Dance of the Hanged Men

Dance of the Hanged Men

On the black
gallows, one-armed friend,

the paladins are dancing, dancing;

the lean, the devil’s, paladins;

the skeletons of Saladins.

Sir Beelzebub pulls by the scruff

his little black puppets who grin at the sky,

and with a backhander in the head like a kick,

makes them dance, dance, to an old carol-tune!

And the puppets, shaken about,

entwine their thin arms; their breasts pierced with light,

like black organ-pipes – which once gentle ladies pressed to their own

jostle together protractedly in hideous love-making.

Hurray! The gay dancers, you whose bellies are gone!

You can cut capers on such a long stage!

Hop! Never mind whether it’s fighting or dancing!

– Beelzebub, maddened, saws on his fiddles!

Oh the hard heels! No one’s pumps are wearing out!

And nearly all have taken off their shirts of skins;

the rest is not embarrassing

and all can be seen without shame.

On each skull the snow places a white hat:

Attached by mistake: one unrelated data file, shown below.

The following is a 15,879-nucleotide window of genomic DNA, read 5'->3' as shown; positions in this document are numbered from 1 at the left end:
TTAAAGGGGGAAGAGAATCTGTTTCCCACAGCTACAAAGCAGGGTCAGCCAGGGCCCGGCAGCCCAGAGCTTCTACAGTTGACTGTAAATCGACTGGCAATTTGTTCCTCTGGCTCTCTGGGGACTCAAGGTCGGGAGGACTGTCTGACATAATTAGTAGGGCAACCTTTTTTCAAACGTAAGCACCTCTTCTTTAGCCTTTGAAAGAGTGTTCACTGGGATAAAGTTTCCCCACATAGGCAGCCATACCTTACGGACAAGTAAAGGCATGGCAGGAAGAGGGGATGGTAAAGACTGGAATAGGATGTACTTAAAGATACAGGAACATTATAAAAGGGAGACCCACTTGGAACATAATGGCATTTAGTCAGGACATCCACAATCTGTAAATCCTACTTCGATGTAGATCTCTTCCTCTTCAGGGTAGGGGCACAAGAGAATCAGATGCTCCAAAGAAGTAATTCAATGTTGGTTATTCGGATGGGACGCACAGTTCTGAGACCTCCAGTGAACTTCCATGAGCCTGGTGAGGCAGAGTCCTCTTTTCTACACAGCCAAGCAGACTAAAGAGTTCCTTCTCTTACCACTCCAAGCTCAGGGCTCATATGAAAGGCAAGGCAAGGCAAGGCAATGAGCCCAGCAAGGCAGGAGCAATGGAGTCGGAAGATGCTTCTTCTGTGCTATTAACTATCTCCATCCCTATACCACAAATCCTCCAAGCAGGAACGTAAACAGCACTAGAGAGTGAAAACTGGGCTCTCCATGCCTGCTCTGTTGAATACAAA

the crow acts as a plume for these cracked brains;

a scrap of flesh clings to each lean chin: you would say,

to see them turning in their dark combats,

they were stiff knights clashing pasteboard armour.


The wind whistles at the skeletons’ grand ball!

The black gallows moans like an organ of iron!

The wolves howl back from the violet forests:

and on the horizon the sky is hell-red

Ho there, shake up those funeral braggarts,

craftily telling with their great broken fingers

the beads of their loves on their pale vertebrae:

hey! The departed! This is no monastery here!

Oh but see how from the middle of this Dance of Death

springs into the red sky a great skeleton,

mad, carried away by his own impetus, like a rearing horse:

and feeling the rope tight again round his neck.